In our cases, the number of lymph nodes resected during laparoscopic surgery for descending colon cancer was 13.8 nodes, the length of the proximal resection margin was an average of 10.0 cm, the distal area was 12.5 cm, and sufficient resection margins and lymphadenectomy were shown [16-19]. No case of recurrence in the trocar site or pertinent to the mini-laparotomy site were experienced [20-22]. During the study period, in the LAP group, 3 patients developed systemic recurrence; 1 case of liver metastasis, 1 case of lung metastasis, and 1 case of liver metastasis and multicentric peritoneal metastasis simultaneously. Among them, in 2 patients, distant metastasis was detected within 6 months, and those two patients were TNM stage IIIC patients; thus, rather than cancer that progressed rapidly after surgery, the cancer might have been a micrometastasis that was present prior to surgery and detected later. In this study, we did not compare the survivals of the LAP group and the OS group because the follow-up observation period was relatively short, and the TNM stages of the two groups were somewhat different. However, according to many previous studies, the overall recurrence rate was 8.5% during the 21-month follow-up period, which allows us to conclude that, from the aspect of survival rate, laparoscopic surgery for descending colon cancer is comparable to open conventional surgery. However, our study only presents the early results for a laparoscopic resection for descending colon cancer, and more cases and long-term follow-up observation are needed.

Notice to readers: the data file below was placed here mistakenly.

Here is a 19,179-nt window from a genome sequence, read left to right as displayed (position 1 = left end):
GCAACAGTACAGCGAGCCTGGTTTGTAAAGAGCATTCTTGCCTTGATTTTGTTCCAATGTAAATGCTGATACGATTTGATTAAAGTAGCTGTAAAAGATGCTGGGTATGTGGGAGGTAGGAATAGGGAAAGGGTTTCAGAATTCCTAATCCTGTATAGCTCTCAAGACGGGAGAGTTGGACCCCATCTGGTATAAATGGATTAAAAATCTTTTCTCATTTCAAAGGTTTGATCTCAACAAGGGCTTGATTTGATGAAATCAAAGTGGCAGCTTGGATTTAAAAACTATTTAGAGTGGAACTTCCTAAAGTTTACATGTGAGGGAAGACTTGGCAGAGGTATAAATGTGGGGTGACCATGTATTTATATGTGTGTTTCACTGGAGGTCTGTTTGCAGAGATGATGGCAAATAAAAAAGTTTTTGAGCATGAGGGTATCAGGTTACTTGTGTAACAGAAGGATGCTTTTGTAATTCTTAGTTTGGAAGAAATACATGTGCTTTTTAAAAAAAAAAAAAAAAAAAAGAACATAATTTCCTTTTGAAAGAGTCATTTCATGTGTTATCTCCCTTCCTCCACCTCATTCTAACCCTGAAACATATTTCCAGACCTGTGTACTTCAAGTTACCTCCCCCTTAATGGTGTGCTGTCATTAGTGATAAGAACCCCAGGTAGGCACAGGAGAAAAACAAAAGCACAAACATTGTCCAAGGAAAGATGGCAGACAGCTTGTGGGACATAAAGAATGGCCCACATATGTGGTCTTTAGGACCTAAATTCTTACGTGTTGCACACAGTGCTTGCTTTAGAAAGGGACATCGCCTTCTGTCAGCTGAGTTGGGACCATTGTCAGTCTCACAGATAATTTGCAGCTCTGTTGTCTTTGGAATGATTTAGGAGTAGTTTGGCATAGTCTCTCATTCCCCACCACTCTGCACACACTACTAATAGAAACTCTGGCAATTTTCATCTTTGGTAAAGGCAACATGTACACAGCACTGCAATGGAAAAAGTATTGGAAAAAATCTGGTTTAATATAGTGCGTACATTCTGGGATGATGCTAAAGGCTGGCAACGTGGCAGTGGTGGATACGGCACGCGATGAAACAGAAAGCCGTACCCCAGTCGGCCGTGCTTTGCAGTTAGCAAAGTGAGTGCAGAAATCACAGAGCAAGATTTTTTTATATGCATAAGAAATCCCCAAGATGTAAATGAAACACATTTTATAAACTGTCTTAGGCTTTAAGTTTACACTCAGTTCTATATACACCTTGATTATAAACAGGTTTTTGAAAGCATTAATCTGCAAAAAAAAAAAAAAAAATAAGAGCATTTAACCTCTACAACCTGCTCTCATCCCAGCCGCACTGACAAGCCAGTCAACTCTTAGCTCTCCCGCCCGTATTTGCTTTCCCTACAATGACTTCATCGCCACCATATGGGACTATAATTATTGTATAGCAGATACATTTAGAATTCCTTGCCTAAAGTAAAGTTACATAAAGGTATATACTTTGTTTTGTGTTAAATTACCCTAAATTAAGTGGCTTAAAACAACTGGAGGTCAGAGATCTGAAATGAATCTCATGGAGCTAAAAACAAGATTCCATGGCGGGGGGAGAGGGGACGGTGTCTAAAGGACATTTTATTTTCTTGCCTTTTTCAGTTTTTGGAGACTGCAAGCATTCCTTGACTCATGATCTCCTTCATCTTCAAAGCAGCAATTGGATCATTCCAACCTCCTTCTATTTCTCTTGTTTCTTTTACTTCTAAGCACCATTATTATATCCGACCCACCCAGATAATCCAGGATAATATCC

This study presents the results of a short-term follow-up observation of patients who underwent a laparoscopic left hemicolectomy. It is true that the study has many limitations because it is a single-institution retrospective study; nonetheless, satisfactory results were obtained in regard to operation time, hemorrhage volume, and postoperative clinical outcomes. In spite of that, the radical resection and the oncological safety of the technique should be proven by long-term follow-up observation of chronic complications or recurrence rates, and larger scale multicenter prospective studies of laparoscopic left hemicolectomies is thought to be required. If a laparoscopic left hemicolectomy is performed after a sufficient learning curve for colon cancer in other areas and if it is performed on appropriate patient groups under accurate preoperative diagnosis, it should be a safe and useful treatment for descending colon cancer.
No potential conflict of interest relevant to this article was reported.